I am sorry - but you never mentioned that you cannot change the css. In that case you will have to use the last method- attach your own style sheet dynamically - use the attr('class...; to remove any attached classes; and reapply your own styles. and thats where you will have to use important- but important applies itself if its the last applied important of that class, switching wont work. You will have to remove the previous one. –  ppumkin Apr 28 '11 at 21:01
    
This won't work for cases when you are trying to set a CSS property to a dynamically-calculated value. For instance, re-sizing some form element when its parent becomes smaller. –  Josh M. Dec 4 '12 at 20:37

You could try using $(this).attr('style', 'height:1167px !important'); I haven't tested it, but it should work.

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1  
This is OK, but it will overwrite any existing inline styles. –  Wesley Murch Apr 28 '11 at 19:50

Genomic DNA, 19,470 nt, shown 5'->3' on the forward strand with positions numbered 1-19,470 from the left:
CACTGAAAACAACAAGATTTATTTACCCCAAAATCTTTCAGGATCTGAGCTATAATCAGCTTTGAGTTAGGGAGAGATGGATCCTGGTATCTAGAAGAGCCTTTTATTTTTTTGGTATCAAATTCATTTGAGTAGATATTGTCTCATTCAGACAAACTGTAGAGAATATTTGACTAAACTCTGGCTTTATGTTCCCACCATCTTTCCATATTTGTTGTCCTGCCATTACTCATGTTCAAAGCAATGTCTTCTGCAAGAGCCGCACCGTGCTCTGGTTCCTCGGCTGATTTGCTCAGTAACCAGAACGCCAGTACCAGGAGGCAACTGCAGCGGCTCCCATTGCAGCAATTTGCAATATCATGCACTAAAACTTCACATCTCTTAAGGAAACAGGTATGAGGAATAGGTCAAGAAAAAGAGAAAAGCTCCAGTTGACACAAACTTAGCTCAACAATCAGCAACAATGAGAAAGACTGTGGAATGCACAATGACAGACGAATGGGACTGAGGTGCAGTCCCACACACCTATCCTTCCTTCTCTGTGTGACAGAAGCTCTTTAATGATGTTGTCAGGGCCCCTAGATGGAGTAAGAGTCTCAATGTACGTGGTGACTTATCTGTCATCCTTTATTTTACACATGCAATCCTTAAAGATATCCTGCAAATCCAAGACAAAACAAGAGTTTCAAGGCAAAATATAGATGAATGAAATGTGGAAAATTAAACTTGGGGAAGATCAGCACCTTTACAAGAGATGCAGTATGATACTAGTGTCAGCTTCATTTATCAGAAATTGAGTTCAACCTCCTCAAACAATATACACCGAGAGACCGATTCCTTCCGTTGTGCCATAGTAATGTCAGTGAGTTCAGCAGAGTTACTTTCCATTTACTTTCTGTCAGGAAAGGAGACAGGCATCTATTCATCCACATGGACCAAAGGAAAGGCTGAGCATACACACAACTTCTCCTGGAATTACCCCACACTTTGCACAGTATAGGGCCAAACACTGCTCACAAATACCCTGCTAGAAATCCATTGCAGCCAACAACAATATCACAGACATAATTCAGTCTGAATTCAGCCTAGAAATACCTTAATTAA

Yes, I was thinking that after I posted it... then saw @Frits' post and ran off to see whether I was going mad. You would have to do something annoying like getting $(this).attr('style') first, and checking whether it already has the attribute you're trying to set. There must be a better way. –  Blowski Apr 28 '11 at 19:54
1  
$('a').attr('style', $(this).attr('style') + ';background:orange !important'); Would work fine. –  Wesley Murch Apr 28 '11 at 19:57
    
@Madmartigan True, I didn't think about the fact that it's CSS and it would be fine to have duplicate attributes. The only thing I would say is to make it as specific as possible - so ;background-color:orange !important would leave any other background attributes. –  Blowski Apr 28 '11 at 20:00